ANSWERS TO REVIEW QUESTIONS
prepared by Rabbi Eliezer Chrysler
Kollel Iyun Hadaf, Jerusalem
Previous daf Sanhedrin 45
(a) We already cited the D'rashah "ve'Ragmu Oso", 'Oso ve'Lo Osah'. We learn
from the Pasuk (in connection with someone who worships idols) "ve'Hotzeisa
es ha'Ish ha'Hu O es ha'Ishah ha'Hi ... " - that a woman is subject to
stoning just like a man, in which case 'Oso ve'Lo Osah' cannot mean to
preclude a woman from stoning.
(b) The Rabbanan learn from "Oso", 've'Lo Osah' - that a man is stoned
without his clothes, but not a woman (as we learned earlier).
(c) Rebbi Yehudah - does not agree with the D'rashah "Oso", 've'Lo Osah'.
(d) The Rabbanan do not require a woman too, to be stoned without clothes,
in order to expedite her death - because, in their opinion, she herself
would prefer her dignity to be preserved even if it means suffering a little
(a) We learned in the Mishnah in Sotah that, in addition to loosening her
hair, the Chachamim permit a Sotah to be manhandled to the point that the
Kohen tears her clothes and exposes her body. According to Rebbi Yehudah -
this will not apply in cases where the woman has beautiful hair or beautiful
(b) Rabah attributes Rebbi Yehudah's concern with 'Hirhur' (immoral
thoughts) by a Sotah to the possibility that the woman will survive the
ordeal, and he is worried that the Kohanim who saw her exposed might start
up with her, whereas in our case, she is destined to die (and there is
nothing to be concerned about).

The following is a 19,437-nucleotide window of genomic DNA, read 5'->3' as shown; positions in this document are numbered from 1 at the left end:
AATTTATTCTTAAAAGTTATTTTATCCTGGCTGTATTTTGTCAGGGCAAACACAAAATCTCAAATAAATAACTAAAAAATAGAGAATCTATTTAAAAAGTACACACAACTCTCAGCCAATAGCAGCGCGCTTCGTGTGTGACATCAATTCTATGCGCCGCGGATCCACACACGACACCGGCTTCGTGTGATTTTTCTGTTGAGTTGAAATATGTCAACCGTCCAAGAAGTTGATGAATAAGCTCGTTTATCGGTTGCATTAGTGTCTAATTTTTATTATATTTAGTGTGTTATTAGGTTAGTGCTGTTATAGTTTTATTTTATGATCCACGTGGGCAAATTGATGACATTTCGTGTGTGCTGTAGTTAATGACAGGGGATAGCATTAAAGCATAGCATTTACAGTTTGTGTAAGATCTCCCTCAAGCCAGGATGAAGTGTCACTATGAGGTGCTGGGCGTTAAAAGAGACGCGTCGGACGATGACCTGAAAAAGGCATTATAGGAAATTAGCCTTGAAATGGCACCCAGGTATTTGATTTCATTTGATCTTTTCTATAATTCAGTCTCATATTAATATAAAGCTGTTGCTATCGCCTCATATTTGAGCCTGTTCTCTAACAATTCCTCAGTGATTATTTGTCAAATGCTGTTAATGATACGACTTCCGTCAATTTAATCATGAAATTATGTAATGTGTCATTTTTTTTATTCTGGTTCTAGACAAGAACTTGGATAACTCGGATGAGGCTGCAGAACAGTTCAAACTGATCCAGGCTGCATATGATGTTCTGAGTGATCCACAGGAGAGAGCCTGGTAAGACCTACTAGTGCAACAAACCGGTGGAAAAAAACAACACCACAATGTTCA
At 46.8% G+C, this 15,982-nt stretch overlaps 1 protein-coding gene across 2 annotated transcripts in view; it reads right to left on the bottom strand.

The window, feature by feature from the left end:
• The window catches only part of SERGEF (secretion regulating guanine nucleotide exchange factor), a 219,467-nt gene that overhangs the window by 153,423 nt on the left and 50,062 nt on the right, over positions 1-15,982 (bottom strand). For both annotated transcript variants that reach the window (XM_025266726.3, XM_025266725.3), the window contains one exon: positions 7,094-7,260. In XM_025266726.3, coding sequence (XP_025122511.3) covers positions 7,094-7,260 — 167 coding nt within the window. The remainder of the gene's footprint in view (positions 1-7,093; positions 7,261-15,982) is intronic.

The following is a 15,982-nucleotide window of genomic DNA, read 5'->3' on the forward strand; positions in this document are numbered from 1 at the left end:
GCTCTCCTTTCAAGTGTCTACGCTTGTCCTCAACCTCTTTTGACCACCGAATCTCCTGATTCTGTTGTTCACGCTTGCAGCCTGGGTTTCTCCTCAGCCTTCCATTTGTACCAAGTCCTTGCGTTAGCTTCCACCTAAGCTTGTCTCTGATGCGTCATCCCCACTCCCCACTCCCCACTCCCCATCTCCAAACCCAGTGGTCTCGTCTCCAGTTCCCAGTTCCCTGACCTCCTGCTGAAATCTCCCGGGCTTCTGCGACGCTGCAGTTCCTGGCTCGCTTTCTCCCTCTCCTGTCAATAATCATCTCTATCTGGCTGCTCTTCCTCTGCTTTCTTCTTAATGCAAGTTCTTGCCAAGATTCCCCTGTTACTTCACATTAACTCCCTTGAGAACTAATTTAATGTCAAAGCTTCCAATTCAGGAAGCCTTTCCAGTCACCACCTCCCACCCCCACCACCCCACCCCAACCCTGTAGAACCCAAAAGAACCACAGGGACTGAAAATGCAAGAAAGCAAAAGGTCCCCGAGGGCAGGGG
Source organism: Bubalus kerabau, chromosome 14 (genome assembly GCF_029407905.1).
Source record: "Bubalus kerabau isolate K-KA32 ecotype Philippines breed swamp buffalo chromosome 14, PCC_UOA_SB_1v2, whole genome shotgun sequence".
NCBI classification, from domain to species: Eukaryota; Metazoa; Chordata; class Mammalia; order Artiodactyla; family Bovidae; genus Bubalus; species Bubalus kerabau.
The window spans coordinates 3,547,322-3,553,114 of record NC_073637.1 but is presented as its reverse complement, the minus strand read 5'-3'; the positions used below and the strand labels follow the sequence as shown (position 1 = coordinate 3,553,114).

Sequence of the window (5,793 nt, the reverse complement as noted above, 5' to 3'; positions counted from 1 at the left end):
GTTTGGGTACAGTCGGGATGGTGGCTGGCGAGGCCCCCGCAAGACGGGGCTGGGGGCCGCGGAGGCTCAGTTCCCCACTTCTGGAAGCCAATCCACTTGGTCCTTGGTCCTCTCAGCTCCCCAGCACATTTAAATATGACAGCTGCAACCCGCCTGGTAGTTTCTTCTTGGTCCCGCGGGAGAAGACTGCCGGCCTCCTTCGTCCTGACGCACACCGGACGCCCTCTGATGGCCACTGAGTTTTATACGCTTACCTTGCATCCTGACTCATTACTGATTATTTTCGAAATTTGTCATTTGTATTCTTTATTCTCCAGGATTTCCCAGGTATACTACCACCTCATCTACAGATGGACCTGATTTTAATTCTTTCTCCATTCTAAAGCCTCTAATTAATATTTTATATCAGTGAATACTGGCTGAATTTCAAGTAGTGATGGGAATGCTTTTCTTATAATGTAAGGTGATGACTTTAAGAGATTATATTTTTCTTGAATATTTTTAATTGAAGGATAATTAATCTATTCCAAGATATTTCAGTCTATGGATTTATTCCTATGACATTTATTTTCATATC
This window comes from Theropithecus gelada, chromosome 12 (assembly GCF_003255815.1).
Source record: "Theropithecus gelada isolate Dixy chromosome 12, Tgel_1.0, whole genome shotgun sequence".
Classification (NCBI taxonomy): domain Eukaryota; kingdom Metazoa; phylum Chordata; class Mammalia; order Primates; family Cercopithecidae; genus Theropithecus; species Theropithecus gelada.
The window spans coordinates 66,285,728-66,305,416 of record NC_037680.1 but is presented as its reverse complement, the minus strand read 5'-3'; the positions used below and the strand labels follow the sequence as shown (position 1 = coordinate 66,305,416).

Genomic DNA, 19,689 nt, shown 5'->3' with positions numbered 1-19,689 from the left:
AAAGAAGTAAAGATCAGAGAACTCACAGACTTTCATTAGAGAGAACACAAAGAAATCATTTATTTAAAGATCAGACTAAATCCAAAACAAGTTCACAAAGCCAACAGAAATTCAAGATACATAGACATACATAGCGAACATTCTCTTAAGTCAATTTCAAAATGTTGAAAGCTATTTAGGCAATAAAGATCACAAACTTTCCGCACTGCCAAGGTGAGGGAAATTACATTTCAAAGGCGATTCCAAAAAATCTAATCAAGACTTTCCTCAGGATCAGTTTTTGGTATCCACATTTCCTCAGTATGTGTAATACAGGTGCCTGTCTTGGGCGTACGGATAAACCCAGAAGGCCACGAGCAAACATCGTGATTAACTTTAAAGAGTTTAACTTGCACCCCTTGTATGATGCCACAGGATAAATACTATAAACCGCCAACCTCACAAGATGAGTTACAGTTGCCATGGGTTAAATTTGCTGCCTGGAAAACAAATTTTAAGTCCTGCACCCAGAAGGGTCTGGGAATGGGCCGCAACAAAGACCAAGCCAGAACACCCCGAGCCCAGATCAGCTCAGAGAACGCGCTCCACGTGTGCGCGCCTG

(c) He is not concerned with the people starting up with other women -
because Hirhur does generally work on a man from one woman to another.
(d) And the Rabbanan, says Rava - are not concerned with Hirhur, as is clear
by Sotah. And the reason that they require the woman to be stoned fully
clothed is - because the women will be sufficiently chastised by the
condemned woman's death, which is not the case by a Sotah, who may survive
the ordeal, and who will cause the other women to be chastised only through
(a) We ask why, in order to fulfill the Pasuk "ve'Nivasru Kol ha'Nashim ...
", the woman should not be put to shame in addition to being killed. Rav
Nachman Amar Rabah bar Avuhah answers this Kashya - based on the Pasuk in
Kedoshim "ve'Ahavta le'Re'acha Kamocha", which teaches to protect the
dignity even of someone who is condemned to die.
(b) Nevertheless, Rebbi Yehudah requires the woman to be stoned without her
clothes - because, in his opinion, a woman would rather suffer less pain,
even at the expense of her dignity.
(a) The Beis-ha'Sekilah, says our Mishnah, was - the height of two people.
(b) One of the witnesses pushed the condemned man down onto his side.
(c) If he then rolled over so that he was facing the ground - he would turn
him back onto his side.
(d) If ...
1. ... the fall did not kill him - then the second witness would drop a
boulder on top of him.
2. ... the large stone did not finish the job - then the people present
would pelt him with stones.
(a) The Beraisa refers to the Beis ha'Sekilah as being three heights of a
person - because, bearing in mind that he was pushed from a standing
position, it includes the condemned man's height.
(b) The minimum height of a pit that is fit to kill is - ten Tefachim.
(c) Nevertheless, the Beis ha'Sekilah needs to be the height of two people
(in spite of the fact that much less can kill [and two heights is not
guaranteed to kill anyway]) - on account of the Pasuk "ve'Ahavta le'Re'acha
Kamocha", explains Rav Nachman Amar Rabah bar Avuhah, 'Bror Lo Miysah Yafah'
(Pick for him a nice death, by making sure that he dies as quickly as
(d) We do not make it higher still, to ensure that he dies quicker still (or
perhaps to ensure that he dies) - because that would cause his death to be
ugly, since pushing him from such a great height would cause the body to
break up, and the parts to splatter in all directions.
(a) We learn from the Lashon of the Pasuk (concerning someone who ascended